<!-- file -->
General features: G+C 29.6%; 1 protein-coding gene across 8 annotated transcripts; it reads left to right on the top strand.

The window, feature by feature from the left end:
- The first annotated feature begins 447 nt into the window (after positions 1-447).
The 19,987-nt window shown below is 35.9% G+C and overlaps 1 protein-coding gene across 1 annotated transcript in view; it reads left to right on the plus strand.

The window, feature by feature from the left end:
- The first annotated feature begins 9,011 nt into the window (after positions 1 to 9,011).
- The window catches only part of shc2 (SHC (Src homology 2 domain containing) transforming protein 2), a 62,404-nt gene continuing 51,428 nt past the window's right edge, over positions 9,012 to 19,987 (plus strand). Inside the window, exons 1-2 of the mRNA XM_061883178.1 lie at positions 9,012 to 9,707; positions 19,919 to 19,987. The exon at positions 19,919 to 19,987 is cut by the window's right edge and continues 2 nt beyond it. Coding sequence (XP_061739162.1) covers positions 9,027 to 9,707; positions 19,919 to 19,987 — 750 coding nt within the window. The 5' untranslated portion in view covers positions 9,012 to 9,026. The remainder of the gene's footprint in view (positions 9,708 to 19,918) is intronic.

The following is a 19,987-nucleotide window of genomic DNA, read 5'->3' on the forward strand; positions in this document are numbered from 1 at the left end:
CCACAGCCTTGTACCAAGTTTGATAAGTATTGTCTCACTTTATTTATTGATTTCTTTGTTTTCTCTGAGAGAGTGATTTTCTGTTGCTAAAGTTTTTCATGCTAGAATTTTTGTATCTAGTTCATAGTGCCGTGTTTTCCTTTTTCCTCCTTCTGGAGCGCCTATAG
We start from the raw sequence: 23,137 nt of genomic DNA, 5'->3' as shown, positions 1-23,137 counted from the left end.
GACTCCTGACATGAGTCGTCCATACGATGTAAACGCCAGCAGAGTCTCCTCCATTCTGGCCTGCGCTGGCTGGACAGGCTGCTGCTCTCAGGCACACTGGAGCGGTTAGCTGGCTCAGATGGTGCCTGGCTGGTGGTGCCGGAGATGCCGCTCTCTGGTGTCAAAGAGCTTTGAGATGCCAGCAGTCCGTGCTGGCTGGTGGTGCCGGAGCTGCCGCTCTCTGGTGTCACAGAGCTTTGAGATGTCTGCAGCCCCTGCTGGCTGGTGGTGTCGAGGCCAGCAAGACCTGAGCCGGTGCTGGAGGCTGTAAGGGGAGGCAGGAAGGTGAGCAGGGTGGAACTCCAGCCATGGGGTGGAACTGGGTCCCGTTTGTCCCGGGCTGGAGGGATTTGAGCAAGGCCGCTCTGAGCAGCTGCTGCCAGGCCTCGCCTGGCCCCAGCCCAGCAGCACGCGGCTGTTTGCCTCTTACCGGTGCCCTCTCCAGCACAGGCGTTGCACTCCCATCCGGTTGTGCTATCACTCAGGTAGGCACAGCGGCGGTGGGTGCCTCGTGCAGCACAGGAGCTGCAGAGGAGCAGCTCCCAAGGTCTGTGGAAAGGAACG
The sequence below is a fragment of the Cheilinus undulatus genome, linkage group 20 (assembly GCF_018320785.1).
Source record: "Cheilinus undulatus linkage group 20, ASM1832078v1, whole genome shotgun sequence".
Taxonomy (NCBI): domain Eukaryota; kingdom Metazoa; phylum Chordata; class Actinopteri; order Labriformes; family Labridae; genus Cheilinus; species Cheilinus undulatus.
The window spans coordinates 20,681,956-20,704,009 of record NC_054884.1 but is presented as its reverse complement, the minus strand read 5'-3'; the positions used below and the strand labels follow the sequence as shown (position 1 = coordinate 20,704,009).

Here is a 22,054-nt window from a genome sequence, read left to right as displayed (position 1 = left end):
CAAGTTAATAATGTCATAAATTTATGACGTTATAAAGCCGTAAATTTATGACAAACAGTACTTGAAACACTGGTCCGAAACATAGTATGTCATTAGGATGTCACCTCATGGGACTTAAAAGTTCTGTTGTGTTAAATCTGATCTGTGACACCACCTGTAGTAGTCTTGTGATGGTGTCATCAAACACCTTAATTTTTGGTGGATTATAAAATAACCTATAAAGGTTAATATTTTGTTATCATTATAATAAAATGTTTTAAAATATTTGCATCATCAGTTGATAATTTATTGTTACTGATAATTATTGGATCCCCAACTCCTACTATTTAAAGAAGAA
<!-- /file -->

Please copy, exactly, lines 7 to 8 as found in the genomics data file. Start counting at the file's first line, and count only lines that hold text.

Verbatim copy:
- The window catches only part of shc2 (SHC (Src homology 2 domain containing) transforming protein 2), a 62,404-nt gene continuing 51,428 nt past the window's right edge, over positions 9,012 to 19,987 (plus strand). Inside the window, exons 1-2 of the mRNA XM_061883178.1 lie at positions 9,012 to 9,707; positions 19,919 to 19,987. The exon at positions 19,919 to 19,987 is cut by the window's right edge and continues 2 nt beyond it. Coding sequence (XP_061739162.1) covers positions 9,027 to 9,707; positions 19,919 to 19,987 — 750 coding nt within the window. The 5' untranslated portion in view covers positions 9,012 to 9,026. The remainder of the gene's footprint in view (positions 9,708 to 19,918) is intronic.

The following is a 19,987-nucleotide window of genomic DNA, read 5'->3' on the forward strand; positions in this document are numbered from 1 at the left end: